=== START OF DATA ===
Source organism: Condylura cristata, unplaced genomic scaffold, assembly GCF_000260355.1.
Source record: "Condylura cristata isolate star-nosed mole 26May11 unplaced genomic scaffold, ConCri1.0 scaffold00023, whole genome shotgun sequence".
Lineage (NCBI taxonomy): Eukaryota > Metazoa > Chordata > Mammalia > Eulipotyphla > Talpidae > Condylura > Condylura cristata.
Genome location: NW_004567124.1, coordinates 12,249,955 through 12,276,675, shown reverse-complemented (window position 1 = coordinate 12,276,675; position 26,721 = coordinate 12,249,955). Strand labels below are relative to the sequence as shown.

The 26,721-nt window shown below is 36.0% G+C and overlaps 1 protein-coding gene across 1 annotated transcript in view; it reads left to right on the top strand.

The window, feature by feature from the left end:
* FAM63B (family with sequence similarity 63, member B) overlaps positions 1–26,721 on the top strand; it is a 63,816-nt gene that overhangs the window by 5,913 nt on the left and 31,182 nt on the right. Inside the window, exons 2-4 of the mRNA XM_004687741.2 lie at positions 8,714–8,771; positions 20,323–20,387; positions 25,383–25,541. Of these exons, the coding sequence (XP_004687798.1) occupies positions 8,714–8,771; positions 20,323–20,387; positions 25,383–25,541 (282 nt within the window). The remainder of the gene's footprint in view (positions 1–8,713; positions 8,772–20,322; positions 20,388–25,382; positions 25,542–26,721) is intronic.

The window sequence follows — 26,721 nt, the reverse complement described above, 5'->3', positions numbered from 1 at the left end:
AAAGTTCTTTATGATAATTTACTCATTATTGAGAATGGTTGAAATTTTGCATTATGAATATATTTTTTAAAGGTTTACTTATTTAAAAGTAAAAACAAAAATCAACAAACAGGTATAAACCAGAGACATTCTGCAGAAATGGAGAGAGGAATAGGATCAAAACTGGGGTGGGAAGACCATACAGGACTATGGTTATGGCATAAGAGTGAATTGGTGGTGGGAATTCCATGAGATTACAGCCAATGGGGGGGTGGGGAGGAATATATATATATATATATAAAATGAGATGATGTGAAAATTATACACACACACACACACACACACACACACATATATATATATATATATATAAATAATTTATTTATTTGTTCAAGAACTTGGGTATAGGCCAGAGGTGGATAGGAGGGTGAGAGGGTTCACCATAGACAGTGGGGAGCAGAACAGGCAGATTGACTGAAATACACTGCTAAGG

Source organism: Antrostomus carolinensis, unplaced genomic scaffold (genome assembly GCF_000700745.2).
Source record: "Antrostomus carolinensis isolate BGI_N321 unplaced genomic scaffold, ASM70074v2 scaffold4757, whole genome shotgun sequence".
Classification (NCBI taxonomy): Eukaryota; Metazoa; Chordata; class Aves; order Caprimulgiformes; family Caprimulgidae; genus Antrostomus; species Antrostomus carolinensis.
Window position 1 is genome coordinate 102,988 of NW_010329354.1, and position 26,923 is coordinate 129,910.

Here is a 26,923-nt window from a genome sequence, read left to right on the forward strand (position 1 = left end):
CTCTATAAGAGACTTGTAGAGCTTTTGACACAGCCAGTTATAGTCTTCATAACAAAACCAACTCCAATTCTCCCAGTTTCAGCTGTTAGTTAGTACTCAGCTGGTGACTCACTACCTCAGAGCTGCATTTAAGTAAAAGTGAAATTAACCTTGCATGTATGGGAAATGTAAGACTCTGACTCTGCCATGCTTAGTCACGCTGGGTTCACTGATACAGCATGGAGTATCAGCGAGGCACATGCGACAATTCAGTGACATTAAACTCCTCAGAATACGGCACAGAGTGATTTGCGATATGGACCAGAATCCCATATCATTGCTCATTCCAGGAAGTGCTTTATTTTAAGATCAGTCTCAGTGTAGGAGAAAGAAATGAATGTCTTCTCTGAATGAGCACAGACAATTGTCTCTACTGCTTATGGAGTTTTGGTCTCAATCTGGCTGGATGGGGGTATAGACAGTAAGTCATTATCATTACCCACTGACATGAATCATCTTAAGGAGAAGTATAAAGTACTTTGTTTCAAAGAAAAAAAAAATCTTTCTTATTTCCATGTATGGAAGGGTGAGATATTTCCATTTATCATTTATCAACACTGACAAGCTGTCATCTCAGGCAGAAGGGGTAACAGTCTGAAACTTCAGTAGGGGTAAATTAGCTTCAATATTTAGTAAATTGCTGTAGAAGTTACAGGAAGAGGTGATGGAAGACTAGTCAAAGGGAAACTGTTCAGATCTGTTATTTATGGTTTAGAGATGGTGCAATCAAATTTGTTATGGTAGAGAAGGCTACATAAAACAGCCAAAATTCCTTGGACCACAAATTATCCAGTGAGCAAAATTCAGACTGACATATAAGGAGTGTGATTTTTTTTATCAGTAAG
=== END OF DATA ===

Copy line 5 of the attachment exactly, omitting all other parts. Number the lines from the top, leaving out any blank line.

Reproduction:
The 26,721-nt window shown below is 36.0% G+C and overlaps 1 protein-coding gene across 1 annotated transcript in view; it reads left to right on the top strand.